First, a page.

In February's issue of GGP magazine, Faisal Hussain, Chief Executive of the Double Glazing & Conservatory Ombudsman Scheme (DGCOS) talks about the problems that can occur when installation companies are dissolved rather than put into liquidation, in our regular column Installer Matters.
In the course of our work at DGCOS, we deal with a lot of positives every day when we’re talking to and meeting with our members. We offer a range of services to installers, from marketing and sales, financial, contractual, recruitment and retention advice, to name but a few of our Installer Journey Benefits. However, as in all markets, there can be a darker side which is sometimes swept under the carpet.
An end to over-promising
In my last column, I wrote about manufacturers’ warranties and the fact that they are often trade-only warranties. Retail door and window companies shout loudly about the warranties on their products, usually promoted as 10-year warranties, which give the homeowner reassurance that they are protected. Quite often, these warranties stem from what the manufacturer provides to the installer, and unless specifically stated in the warranty wording, don’t actually apply to the end user. This is because the warranties provided by a manufacturer are provided to their customer, the installer and not the end user, the homeowner, something that isn’t always clear.
The end of a business
Another consumer protection concern that raises its head and one that DGCOS has to tackle, is what happens when an installation company ceases to trade, and what are the implications for the homeowner? There are any number of reasons why a company may stop trading: retirement, death of the owner, a decision to move into a different sector, and of course when a company runs out of money, which as we all know sadly happens.
If a company is solvent, it can choose to be dissolved, perfectly legally, if it has stopped trading for a period of time and doesn’t have any outstanding obligations. This is a quick process, which only involves filling in a form issued by Companies House, and, unless anyone objects, the company can be removed from the register within a couple of months, as long as they have given notice to all shareholders and creditors. While the process is quick and cost-effective, an installation business cannot forget it has guarantee liabilities which must be honoured. Dissolving a business to avoid liabilities is morally dubious and can have implications for those with 10 year warranties.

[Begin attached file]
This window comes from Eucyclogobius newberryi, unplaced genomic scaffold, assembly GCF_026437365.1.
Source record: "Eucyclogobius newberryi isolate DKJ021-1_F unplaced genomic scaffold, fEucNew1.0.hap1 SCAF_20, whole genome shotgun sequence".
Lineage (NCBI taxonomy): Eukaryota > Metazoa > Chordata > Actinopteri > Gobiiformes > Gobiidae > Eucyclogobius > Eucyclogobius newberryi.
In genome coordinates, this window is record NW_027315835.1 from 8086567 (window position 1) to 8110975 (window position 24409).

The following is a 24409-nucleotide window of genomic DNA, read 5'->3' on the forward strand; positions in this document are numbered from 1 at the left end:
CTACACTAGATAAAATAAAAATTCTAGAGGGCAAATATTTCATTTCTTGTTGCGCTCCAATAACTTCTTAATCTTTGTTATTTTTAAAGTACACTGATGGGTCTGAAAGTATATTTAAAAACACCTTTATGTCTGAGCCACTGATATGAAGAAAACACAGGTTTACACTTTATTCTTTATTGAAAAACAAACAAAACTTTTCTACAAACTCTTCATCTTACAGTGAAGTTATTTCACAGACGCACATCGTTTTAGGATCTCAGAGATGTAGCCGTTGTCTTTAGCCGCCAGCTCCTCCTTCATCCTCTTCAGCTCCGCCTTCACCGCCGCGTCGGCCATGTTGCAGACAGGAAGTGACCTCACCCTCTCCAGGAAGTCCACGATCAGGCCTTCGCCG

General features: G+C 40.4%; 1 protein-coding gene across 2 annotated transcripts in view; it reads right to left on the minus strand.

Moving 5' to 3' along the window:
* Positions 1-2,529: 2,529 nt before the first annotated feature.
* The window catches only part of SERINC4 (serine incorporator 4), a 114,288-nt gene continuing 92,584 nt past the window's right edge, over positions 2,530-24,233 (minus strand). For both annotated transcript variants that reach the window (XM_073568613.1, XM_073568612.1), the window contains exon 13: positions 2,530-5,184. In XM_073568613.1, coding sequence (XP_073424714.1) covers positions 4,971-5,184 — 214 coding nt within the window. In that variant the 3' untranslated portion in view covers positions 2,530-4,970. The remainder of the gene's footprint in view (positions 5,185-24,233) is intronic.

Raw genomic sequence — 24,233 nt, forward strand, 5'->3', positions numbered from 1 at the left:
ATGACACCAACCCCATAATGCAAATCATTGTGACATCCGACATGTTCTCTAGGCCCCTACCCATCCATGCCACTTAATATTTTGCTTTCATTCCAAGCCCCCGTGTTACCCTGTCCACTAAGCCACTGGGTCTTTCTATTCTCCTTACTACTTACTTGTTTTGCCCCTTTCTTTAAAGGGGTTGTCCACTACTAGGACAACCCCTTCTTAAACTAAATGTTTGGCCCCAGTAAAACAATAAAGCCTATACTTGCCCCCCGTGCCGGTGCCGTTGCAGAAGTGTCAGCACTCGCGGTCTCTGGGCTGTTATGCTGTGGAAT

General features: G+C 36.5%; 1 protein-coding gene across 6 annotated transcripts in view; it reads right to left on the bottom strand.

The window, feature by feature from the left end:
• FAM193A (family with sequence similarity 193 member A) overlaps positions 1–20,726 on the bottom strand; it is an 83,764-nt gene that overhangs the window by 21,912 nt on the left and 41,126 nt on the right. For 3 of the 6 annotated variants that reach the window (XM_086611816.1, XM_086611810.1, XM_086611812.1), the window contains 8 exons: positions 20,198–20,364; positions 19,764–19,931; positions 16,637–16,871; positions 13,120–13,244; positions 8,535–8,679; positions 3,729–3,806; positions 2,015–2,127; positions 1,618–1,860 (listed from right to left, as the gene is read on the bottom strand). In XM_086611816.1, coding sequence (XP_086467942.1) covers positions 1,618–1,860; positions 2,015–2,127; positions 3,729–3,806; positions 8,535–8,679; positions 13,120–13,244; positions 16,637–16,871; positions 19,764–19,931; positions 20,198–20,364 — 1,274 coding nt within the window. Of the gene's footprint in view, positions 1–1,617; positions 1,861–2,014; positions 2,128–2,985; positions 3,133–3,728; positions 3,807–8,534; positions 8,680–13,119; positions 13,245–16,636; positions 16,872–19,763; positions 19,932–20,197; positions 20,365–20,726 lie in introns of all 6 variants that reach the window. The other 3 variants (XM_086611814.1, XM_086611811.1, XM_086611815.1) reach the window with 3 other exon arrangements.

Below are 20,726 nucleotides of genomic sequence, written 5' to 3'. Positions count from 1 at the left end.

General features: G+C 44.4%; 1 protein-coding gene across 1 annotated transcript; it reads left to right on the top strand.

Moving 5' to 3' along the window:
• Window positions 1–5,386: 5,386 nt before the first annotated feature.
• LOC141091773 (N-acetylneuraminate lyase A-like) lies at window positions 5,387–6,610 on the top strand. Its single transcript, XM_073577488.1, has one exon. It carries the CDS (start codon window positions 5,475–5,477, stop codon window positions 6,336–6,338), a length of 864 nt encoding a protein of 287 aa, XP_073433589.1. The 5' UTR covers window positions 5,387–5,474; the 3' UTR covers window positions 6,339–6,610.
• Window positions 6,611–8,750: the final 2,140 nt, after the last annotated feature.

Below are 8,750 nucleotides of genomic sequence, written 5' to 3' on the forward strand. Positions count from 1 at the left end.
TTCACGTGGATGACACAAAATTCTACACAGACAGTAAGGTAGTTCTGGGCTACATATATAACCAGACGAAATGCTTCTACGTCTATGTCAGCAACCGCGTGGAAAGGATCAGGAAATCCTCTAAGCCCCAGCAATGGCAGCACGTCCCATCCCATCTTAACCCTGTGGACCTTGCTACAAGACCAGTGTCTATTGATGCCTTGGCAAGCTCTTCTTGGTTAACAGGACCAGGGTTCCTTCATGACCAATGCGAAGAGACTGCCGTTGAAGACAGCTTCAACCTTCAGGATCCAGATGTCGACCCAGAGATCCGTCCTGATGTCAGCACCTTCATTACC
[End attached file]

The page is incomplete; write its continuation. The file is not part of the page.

Stand by your promises
The other option is to go into liquidation. Any company which cannot afford to pay its debts must go down this road, but, crucially, solvent companies can take this option as well. The process is more expensive because a Licensed Insolvency Practitioner has to manage the process and it can take up to a year.. Under section 1003 of the Companies Act, two circumstances need to be met for a company to be dissolved, and if they aren’t, they have to ethically go into liquidation.
Firstly, if the company closing down has business guarantees to customers in place, they have an obligation to honour them. On that basis it has to continue to trade for the duration of the guarantees that are in place. Secondly, all creditors have to be notified that a company is being dissolved and homeowners in this situation are creditors for as long as they have access to guarantees. Extending 10 year warranties has long term implications on a number of levels, particularly when a company goes out of business. All we are asking is that installers in this situation consider their customers if this situation arises.
As an organisation that’s all about consumer protection, this issue of how a company closes down needs to be discussed on a wider platform. The fact that a solvent company can effectively just disappear without recourse to consumers, or creditors as they are in legal terms, leaves them exposed and unprotected. It’s not a pleasant or particularly attractive topic for the industry to discuss, but as we’ve said many times before, DGCOS is not afraid to tackle these darker issues which are often swept under the carpet. I’d be interested to hear the views of door and window retailers about the subject.